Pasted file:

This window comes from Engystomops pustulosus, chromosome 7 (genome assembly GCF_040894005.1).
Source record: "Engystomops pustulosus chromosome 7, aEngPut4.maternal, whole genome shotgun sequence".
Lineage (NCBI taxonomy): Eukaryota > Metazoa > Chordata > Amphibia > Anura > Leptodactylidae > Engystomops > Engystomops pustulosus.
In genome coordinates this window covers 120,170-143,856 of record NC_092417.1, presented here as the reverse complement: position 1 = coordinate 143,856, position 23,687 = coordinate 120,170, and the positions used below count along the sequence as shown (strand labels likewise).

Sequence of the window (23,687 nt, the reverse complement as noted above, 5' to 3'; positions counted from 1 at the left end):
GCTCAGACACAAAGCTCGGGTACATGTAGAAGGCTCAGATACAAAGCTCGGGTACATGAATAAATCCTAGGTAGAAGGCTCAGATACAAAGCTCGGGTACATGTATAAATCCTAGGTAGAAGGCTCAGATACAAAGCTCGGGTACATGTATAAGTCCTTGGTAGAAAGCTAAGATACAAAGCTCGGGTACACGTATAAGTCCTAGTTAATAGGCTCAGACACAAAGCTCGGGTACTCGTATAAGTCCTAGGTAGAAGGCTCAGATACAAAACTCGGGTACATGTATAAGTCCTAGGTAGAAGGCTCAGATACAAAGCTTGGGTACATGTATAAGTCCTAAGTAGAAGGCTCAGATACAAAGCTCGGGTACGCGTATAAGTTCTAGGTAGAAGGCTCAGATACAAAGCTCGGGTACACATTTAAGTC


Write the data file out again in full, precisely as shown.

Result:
This window comes from Engystomops pustulosus, chromosome 7 (genome assembly GCF_040894005.1).
Source record: "Engystomops pustulosus chromosome 7, aEngPut4.maternal, whole genome shotgun sequence".
Lineage (NCBI taxonomy): Eukaryota > Metazoa > Chordata > Amphibia > Anura > Leptodactylidae > Engystomops > Engystomops pustulosus.
In genome coordinates this window covers 120,170-143,856 of record NC_092417.1, presented here as the reverse complement: position 1 = coordinate 143,856, position 23,687 = coordinate 120,170, and the positions used below count along the sequence as shown (strand labels likewise).

Sequence of the window (23,687 nt, the reverse complement as noted above, 5' to 3'; positions counted from 1 at the left end):
GCTCAGACACAAAGCTCGGGTACATGTAGAAGGCTCAGATACAAAGCTCGGGTACATGAATAAATCCTAGGTAGAAGGCTCAGATACAAAGCTCGGGTACATGTATAAATCCTAGGTAGAAGGCTCAGATACAAAGCTCGGGTACATGTATAAGTCCTTGGTAGAAAGCTAAGATACAAAGCTCGGGTACACGTATAAGTCCTAGTTAATAGGCTCAGACACAAAGCTCGGGTACTCGTATAAGTCCTAGGTAGAAGGCTCAGATACAAAACTCGGGTACATGTATAAGTCCTAGGTAGAAGGCTCAGATACAAAGCTTGGGTACATGTATAAGTCCTAAGTAGAAGGCTCAGATACAAAGCTCGGGTACGCGTATAAGTTCTAGGTAGAAGGCTCAGATACAAAGCTCGGGTACACATTTAAGTC